Service: The Heart’s Vocation

Bryce AutumnQuite awhile back I graduated with a degree in social work and immediately landed a paying position in this serving profession. Years on, the form of my work life has evolved, as has my appreciation for the Essence of Service. An Essence whose extraordinary everydayness transcends societal labels and in its own way is as moving and shaking and rewarding as a respected job title or university diploma.

Living the Essence of Service is a vocation unrivaled in beauty and significance.  It is Being in the Heart and Responding from there.

The Heart’s natural work is to hear needs and embrace them. Touched by inspiration, the Heart reaches out.  It perceives healing opportunities and Initiates wise actions. Knows interconnection, responsibility, and well-being.  Is Tender. Fierce. Unrelenting. Generous. Courageous. Comforting.  Depending on the need.

Circumstances that propel us beyond the ordinary and that push personal buttons put our Service staying power to the test.  The normal routine of relationships, commitments, and professional binds brings its own challenges.

How then to stay fresh? Serving? In the Heart’s vocation?   Each of us, I believe, is charged to find personally resonant ways.

Kodachrome

Last week my way brought me to three days of hiking with my Mom in Utah’s stunning Bryce Canyon and captivating Kodachrome Basin State Park. Penetrating sun. Clear air.  Exquisite rock formations. On the less traveled paths, away from the selfie picture taking crowds, the high desert drew me in, It played on my senses with compelling affinity, matching beauty for beauty my highest ideal of the Heart’s capacity to listen, touch, see, apply and know.  I had expected a nice get-away; this embrace exceeded my imagination.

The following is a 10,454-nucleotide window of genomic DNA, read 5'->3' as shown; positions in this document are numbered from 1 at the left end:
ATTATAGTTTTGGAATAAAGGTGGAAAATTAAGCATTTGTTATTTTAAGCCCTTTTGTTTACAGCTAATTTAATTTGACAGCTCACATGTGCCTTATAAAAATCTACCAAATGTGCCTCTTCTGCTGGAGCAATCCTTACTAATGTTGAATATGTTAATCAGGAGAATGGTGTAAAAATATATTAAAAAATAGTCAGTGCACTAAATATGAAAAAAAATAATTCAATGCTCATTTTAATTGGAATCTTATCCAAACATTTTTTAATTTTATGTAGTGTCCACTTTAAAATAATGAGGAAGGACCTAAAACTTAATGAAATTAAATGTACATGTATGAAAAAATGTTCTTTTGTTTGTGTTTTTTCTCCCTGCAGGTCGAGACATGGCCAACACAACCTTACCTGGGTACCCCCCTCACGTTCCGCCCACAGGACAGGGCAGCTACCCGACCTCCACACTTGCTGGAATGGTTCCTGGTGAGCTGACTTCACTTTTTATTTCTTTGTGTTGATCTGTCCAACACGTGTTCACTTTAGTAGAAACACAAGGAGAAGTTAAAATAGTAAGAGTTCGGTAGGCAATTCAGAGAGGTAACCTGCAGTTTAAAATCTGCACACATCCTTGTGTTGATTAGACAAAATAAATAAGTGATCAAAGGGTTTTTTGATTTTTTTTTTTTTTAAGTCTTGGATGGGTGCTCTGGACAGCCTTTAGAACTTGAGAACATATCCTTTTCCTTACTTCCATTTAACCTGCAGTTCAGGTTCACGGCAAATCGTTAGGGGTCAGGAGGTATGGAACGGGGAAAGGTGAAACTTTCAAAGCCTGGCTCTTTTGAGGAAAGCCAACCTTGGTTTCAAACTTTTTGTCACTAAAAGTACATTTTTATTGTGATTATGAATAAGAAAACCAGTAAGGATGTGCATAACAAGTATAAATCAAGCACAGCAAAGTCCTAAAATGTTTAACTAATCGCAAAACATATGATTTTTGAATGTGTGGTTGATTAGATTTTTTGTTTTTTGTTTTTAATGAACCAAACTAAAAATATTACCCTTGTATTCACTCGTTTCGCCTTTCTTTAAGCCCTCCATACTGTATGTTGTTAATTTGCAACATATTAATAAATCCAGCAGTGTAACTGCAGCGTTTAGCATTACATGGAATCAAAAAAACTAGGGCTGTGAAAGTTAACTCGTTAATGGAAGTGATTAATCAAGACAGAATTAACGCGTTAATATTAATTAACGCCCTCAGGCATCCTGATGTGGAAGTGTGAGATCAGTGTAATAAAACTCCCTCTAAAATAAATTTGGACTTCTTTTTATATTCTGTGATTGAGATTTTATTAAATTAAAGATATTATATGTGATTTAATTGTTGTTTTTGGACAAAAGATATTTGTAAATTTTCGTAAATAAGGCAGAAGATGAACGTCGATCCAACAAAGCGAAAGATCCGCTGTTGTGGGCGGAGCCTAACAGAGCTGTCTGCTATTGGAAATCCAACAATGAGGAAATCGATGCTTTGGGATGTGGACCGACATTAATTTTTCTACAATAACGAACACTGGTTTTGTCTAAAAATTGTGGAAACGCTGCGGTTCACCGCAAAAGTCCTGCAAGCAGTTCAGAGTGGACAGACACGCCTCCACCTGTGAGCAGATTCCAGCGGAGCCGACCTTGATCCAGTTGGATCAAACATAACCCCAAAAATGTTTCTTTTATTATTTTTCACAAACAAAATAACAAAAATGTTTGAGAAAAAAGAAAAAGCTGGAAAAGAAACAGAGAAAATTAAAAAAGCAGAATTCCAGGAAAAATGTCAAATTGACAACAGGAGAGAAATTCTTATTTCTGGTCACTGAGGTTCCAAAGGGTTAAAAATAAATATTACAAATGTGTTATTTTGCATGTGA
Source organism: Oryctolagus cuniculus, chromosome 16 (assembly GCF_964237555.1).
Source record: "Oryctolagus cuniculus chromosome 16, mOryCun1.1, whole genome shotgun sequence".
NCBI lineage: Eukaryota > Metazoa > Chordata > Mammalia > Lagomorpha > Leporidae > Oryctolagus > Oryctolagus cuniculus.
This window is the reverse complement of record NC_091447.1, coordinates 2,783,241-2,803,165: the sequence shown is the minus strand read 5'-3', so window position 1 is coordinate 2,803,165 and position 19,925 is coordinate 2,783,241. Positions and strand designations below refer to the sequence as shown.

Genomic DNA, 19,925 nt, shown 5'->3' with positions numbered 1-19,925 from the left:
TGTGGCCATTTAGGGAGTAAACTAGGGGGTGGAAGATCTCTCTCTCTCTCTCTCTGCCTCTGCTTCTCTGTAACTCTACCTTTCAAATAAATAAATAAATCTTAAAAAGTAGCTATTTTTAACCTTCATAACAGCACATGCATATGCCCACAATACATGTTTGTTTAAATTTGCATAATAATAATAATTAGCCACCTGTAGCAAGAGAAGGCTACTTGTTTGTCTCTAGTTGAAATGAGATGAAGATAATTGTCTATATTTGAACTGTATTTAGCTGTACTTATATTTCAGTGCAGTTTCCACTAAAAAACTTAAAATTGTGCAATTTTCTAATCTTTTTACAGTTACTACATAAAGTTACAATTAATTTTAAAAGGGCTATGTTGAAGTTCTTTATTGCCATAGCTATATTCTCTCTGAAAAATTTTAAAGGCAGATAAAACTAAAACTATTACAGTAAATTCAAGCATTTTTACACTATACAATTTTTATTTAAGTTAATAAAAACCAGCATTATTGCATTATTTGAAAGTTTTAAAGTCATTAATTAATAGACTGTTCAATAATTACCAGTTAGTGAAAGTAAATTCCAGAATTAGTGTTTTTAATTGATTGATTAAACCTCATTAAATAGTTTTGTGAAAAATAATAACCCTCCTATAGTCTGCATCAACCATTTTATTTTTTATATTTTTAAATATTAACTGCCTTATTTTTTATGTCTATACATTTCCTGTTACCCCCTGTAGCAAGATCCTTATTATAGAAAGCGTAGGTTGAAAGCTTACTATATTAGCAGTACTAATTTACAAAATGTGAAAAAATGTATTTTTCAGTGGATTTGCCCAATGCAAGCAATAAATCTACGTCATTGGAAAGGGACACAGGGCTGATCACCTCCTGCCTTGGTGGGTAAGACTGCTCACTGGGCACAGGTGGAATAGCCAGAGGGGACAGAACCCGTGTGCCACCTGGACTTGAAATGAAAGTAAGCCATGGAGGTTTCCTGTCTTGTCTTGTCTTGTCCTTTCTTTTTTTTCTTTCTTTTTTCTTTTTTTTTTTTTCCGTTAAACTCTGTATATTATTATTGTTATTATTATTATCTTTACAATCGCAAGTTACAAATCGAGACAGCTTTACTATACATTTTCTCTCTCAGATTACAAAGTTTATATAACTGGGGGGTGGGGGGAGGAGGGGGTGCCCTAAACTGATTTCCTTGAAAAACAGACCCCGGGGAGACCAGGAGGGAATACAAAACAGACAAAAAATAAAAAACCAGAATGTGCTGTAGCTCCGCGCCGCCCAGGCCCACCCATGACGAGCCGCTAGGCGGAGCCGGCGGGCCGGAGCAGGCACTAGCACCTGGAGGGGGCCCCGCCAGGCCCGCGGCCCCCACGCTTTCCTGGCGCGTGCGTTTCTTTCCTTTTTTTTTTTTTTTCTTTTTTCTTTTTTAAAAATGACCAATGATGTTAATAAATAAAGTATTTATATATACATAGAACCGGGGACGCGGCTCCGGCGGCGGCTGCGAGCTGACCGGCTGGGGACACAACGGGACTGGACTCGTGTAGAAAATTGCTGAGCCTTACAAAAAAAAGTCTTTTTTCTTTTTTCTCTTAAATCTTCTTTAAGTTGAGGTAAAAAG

I returned to my workplace renewed, but most importantly I was restored in the Heart’s vocation. Refreshed.  I’m grateful.

4 thoughts on “Service: The Heart’s Vocation

  1. Mary Tang

    Thank you for the reminder of the importance of the heart. Heart, 心 (xin) in Chinese, is where all thoughts and emotions are generated. In Chinese medicine there is no ‘brain’ organ or ‘brain’ meridian. The brain is the servant of the heart.

    Reply
    1. Jan Schaper Post author

      Thank you for your comment, Mary. I love your phrase “The brain is the servant of the Heart”for its guiding truth. And I appreciate you including the Chinese character for Heart. . . I studied Chinese for awhile many years ago, and one of the aspects of the language that I enjoyed was how a basic character like the one for Heart is incorporated into other words for example love.

      Reply
      1. Mary Tang

        Sadly the Chinese language has been simplified and ‘love’ no longer has a ‘heart’. Instead of 愛,it is now 爱。 I wrote a post about that. 😦

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